Biological mercury hotspots in the northeastern United States and southeastern Canada

David C. Evers, Young Ji Han, Charles T. Driscoll, Neil C. Kamman, M. Wing Goodale, Kathleen Fallon Lambert, Thomas M. Holsen, Celia Y. Chen, Thomas A. Clair, Thomas Butler

Research output: Contribution to journalReview article

238 Scopus citations

Abstract

Biological mercury (Hg) hotspots were identified in the northeastern United States and southeastern Canada using a data set of biotic Hg concentrations. Eight layers representing three major taxa and more than 7300 observations were used to locate five biological Hg hotspots and nine areas of concern. The yellow perch and common loon were chosen as indicator species for the human and ecological effects of Hg, respectively. Biological Hg hotspots receive elevated atmospheric Hg deposition, have high landscape sensitivity, and/or experience large reservoir fluctuations. In the Merrimack River watershed, local Hg emissions are linked to elevated local deposition and high Hg concentrations in biota. Time series data for this region suggest that reductions in Hg emissions from local sources can lead to rapid reductions of Hg in biota. An enhanced Hg monitoring network is needed to further document areas of high deposition, biological hotspots, and the response to emissions reductions and other mitigation strategies.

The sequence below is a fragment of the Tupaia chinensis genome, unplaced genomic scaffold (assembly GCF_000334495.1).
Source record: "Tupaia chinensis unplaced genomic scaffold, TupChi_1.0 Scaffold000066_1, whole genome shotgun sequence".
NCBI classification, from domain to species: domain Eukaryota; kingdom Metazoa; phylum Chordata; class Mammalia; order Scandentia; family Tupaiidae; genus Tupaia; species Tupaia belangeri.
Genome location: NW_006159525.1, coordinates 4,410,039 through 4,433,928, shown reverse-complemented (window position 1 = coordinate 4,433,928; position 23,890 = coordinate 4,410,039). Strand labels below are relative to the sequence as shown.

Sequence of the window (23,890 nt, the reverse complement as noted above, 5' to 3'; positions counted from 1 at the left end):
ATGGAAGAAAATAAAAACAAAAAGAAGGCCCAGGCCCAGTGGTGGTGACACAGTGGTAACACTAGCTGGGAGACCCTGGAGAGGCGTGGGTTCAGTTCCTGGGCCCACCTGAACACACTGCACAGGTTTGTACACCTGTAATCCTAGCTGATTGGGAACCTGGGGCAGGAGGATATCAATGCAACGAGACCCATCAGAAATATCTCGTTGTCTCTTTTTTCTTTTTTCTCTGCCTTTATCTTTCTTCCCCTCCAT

Original languageEnglish (US)
Pages (from-to)29-43
Number of pages15
JournalBioScience
Volume57
Issue number1
DOIs
StatePublished - Jan 2007

Keywords

  • Biological mercury hotspots
  • Common loon
  • Mercury monitoring
  • Mercury sources
  • Yellow perch

ASJC Scopus subject areas

  • Agricultural and Biological Sciences(all)

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    Evers, D. C., Han, Y. J., Driscoll, C. T., Kamman, N. C., Goodale, M. W., Lambert, K. F., Holsen, T. M., Chen, C. Y., Clair, T. A., & Butler, T. (2007). Biological mercury hotspots in the northeastern United States and southeastern Canada. BioScience, 57(1), 29-43. https://doi.org/10.1641/B570107